Author shares local story at lecture
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Dr. Timothy B. Tyson listens to an audience member's question after his lecture Wednesday, September ... (more)
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Dr. Timothy B. Tyson (far left), the featured speaker at a special CCCC lecture, signs copies of his ... (more)
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Gospel singer Mary D. Williams opens the special CCCC lecture event with a medley of songs mentioned ... (more)
SANFORD — Dr. Timothy B. Tyson, author of “Blood Done Sign My Name,” stressed the importance of remembering the past at a special Central Carolina Community College (CCCC) lecture event Wednesday, September 21, at the Dennis A. Wicker Civic Center.
In “Blood Done Sign My Name,” Tyson recounts the story of a racially-driven murder and the following insurrection he witnessed as a teenager in Oxford, N.C.
Tyson said people frequently ask him why he dredged up this ugly story from the past.
“ We do have to go forward,” Tyson said, but he emphasized the importance of turning to the past for guidance. “Who we are is very much a function of who we have been. If you’re going to heal, you have to have an honest conversation with your own past.”
While Tyson opened the lecture discussing some accounts of racial stand-offs and violence that received national attention, he went on to present the audience with a piece of Sanford’s local history.
“ We look at the civil rights movement as if it were a series of battles like the Civil War,” he said, “but it happened everywhere. It happened in Sanford.”
Tyson lived in Sanford as a youth and his father, the Rev. Vernon Tyson, pastored a number of area local churches.
The elder Tyson was the pastor at Jonesboro United Methodist Church in 1963. The pastor invited Dr. Samuel Proctor, a renowned black preacher who was president at North Carolina A&T State University at the time, to preach at the church on Race Relations Sunday.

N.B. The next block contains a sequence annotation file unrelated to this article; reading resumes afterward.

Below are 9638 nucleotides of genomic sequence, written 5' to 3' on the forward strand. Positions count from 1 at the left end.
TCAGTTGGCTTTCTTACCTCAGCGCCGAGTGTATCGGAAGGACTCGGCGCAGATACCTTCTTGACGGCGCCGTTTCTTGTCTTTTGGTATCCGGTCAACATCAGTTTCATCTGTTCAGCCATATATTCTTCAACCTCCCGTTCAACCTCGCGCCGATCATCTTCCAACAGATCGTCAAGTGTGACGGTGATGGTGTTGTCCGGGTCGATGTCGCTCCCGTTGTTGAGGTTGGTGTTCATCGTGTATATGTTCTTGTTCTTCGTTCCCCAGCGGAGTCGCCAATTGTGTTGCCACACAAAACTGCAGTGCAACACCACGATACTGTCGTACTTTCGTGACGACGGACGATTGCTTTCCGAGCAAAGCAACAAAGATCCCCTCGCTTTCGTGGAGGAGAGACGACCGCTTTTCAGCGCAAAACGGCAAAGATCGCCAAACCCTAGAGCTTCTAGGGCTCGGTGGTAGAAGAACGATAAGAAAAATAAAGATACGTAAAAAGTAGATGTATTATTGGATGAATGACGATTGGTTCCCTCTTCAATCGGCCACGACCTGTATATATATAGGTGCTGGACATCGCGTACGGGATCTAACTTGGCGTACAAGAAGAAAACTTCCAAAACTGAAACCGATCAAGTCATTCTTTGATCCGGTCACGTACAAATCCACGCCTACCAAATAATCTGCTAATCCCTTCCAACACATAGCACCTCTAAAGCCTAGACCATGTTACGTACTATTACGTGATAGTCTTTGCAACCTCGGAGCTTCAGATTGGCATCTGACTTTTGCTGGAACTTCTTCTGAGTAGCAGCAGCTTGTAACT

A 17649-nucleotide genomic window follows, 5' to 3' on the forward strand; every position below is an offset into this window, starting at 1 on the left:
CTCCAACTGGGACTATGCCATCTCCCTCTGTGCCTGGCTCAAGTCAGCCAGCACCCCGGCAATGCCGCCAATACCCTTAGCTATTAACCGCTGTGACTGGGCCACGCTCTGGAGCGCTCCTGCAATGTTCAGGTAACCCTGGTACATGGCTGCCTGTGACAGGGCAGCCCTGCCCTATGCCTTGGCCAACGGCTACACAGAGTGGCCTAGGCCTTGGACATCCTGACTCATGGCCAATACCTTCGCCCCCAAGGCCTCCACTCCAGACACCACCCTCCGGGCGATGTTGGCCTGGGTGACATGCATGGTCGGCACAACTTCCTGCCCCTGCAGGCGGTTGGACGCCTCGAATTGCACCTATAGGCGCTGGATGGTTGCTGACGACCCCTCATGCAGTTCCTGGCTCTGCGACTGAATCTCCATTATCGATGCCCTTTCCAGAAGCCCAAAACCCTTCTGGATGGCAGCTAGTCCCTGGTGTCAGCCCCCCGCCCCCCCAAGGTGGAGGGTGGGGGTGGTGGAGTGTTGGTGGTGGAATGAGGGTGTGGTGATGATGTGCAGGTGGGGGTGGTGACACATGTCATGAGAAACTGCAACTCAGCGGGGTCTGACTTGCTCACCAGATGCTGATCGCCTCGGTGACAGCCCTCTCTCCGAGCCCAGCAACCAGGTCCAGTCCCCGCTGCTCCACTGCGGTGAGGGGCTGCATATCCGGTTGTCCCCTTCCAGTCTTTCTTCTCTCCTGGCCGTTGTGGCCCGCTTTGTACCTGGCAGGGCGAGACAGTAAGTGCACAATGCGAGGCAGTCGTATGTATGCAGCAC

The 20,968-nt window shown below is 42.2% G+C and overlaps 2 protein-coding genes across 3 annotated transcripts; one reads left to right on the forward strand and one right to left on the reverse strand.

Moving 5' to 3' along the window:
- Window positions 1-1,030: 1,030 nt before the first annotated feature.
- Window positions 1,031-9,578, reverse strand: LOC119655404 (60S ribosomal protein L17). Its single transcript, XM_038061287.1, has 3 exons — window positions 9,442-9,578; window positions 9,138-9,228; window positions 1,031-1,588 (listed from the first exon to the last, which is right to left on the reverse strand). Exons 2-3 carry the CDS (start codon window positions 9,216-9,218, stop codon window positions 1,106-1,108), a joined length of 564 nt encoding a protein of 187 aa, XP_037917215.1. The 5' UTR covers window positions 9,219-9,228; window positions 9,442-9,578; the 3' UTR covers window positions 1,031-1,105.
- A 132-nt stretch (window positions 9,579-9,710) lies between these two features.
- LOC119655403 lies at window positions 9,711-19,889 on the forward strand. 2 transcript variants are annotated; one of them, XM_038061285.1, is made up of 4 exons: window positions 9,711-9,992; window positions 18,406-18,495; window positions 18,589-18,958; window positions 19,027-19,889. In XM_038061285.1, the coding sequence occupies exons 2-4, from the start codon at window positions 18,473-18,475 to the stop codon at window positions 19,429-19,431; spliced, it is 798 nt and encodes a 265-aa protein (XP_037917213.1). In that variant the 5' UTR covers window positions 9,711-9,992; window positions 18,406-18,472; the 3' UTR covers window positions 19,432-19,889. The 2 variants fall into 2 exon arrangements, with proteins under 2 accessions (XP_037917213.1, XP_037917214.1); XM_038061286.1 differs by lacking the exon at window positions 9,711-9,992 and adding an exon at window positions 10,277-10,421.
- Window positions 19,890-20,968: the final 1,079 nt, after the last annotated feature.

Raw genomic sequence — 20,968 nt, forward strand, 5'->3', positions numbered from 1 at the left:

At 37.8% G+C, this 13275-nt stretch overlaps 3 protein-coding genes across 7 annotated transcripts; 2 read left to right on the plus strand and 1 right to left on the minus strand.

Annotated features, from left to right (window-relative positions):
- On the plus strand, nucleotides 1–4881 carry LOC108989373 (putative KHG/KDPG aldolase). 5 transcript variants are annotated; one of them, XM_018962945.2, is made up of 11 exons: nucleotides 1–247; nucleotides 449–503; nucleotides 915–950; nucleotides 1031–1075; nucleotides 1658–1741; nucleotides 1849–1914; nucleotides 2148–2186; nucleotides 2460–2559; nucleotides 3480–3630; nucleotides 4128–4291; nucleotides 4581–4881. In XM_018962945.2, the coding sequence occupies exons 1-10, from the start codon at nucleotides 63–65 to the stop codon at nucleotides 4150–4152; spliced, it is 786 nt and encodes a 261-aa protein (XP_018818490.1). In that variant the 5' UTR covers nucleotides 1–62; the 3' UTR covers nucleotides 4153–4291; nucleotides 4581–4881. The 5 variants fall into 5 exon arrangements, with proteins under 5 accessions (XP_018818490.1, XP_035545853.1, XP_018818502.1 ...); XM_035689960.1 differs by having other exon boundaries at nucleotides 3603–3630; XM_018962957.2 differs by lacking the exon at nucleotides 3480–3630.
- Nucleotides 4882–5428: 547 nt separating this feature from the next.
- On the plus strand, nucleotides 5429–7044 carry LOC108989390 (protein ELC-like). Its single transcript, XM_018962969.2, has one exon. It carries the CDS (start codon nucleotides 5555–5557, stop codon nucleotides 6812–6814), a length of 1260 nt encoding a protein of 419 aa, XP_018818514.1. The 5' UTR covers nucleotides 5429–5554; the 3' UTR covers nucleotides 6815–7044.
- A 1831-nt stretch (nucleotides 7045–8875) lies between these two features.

Tyson said in between the invite and the special sermon, Sanford had its “own little Birmingham” when more than 50 black teenagers were arrested and charged with trespassing after participating in demonstrations.
He said after that incident (and because of Proctor’s upcoming visit) his father began to receive complaints from church members and threats from opposition in the community.
Tyson recalled that one of the church’s members — a first grade teacher named Ms. Amy Womble — may have saved the church and his father when she spoke up in support of the guest preacher at an emergency meeting of the church’s administrative board.
According to Tyson, she shared the story of a black airman who saved the life of a young white boy in Orange County and it moved the board to vote 25-14 in favor of Proctor’s visit.
Tyson said the church was packed for Proctor’s sermon and the visiting preacher won the congregation over with a powerful sermon, not about race, but regarding the Biblical account of Jacob wrestling with an angel.
“ That was our civil rights story,” Tyson said. “The one we grew up hearing. We felt good about it.”
However, he emphasized that people need to remember the whole Civil Rights history. “America needs to come to grips with its own past,” he said. “History is not always a happy story.” Tyson said for every story with a happy ending, there is another with “buildings burning and bullets flying.”
Tyson also said public education is important to society. He encouraged those in attendance to back CCCC. “Support your community college, because it’s really important,” he said. “A place like this helps people grow and blossom and find their worth.”
Mary D. Williams, who often performs before Tyson gives such lectures, opened the evening with a moving medley of songs mentioned in “Blood Done Sign My Name.”
“ They set the tone for what we’re going to talk about tonight,” the gospel singer told the audience.
Tyson is professor of Afro-American Studies at the University of Wisconsin-Madison, visiting professor of American Christianity and Southern Culture at the Duke Divinity School and senior scholar at the Center for Documentary Studies at Duke University. From 2004 through 2005, he served as the John Hope Franklin senior fellow at the National Humanities Center.
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